Wednesday, April 12, 2006

More on Loving Your Enemies

My previous posting began an inquiry into how to respond to “enemies” or “what gets in your way,” but did not continue into the question of what it could possibly mean to “love your enemies.”

The previous posting indicated starting points that might resolve the issue before you ever have to get to the difficult task of loving your enemies.

Perhaps you might discover that what is “getting in your way” is not malicious at all but is actually trying to guide you back to the right path instead of a problematic one.

Perhaps what “gets in your way” is not a conscious force but a mechanical one set in place by well-intentioned systems in our culture. So, it was meant well; and it never was maliciously directed against you, as such. Then a good response might be to work to change this mechanical structure of our culture into one that still preserves the good that the original one was meant to preserve, but without blocking the way of the good, creative energy like yours that was hindered by it. Making these kinds of changes in society is still not an easy task, but at least the theoretical nature of the task is not that hard to understand.

But perhaps what “gets in your way” is conscious and directed against you, but in a misguided way. If you have tested your own motivations and found them to be good, then you can be sure that this “enemy” is not so much malicious as simply misunderstanding of your own noble purposes. The task then is to communicate more clearly why you believe that what you want to do is right and good.

Here’s now where the necessity of “love” comes in. You are not going to be able to communicate very well with someone who is already set against you unless you can learn how to get inside their way of thinking, and understand why they believe they are right. Note that “understanding” doesn’t mean “total agreement.” But to be truly open to understanding a point of view different from your own, you must also be open to the possibility of changing your own mind.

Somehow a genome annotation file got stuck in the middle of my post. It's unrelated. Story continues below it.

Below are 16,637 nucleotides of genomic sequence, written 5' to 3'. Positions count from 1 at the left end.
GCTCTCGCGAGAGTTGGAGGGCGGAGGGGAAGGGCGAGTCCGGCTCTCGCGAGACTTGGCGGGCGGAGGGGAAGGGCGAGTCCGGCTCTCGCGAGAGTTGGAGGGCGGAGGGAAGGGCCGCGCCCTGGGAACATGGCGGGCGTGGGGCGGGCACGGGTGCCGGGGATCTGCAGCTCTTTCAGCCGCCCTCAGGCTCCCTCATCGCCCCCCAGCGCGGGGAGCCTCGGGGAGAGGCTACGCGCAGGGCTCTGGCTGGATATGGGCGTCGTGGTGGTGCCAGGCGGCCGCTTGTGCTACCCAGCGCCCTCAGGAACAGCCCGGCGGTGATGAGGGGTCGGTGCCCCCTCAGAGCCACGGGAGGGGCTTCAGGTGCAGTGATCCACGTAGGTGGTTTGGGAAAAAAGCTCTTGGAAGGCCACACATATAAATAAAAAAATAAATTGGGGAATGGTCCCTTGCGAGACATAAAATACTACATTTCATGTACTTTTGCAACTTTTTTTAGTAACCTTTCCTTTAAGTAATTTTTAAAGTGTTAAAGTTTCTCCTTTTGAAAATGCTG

And this intention to try to understand another better is a form of love. This way of assuming that the other is doing the best he or she can, and thinks he or she is right, is a form of love. This way of being open to the possibility that your own view might be limited, and so you might change your mind after gathering more information, maybe even agreeing with them in the end, is a form of love. And your sincere willingness to communicate the goodness of your own intentions to them is also a form of love, because positively asserting your own goodness into the world is a gift to others and a loving thing to do.

This is at least part of what it means to “love your enemies.”

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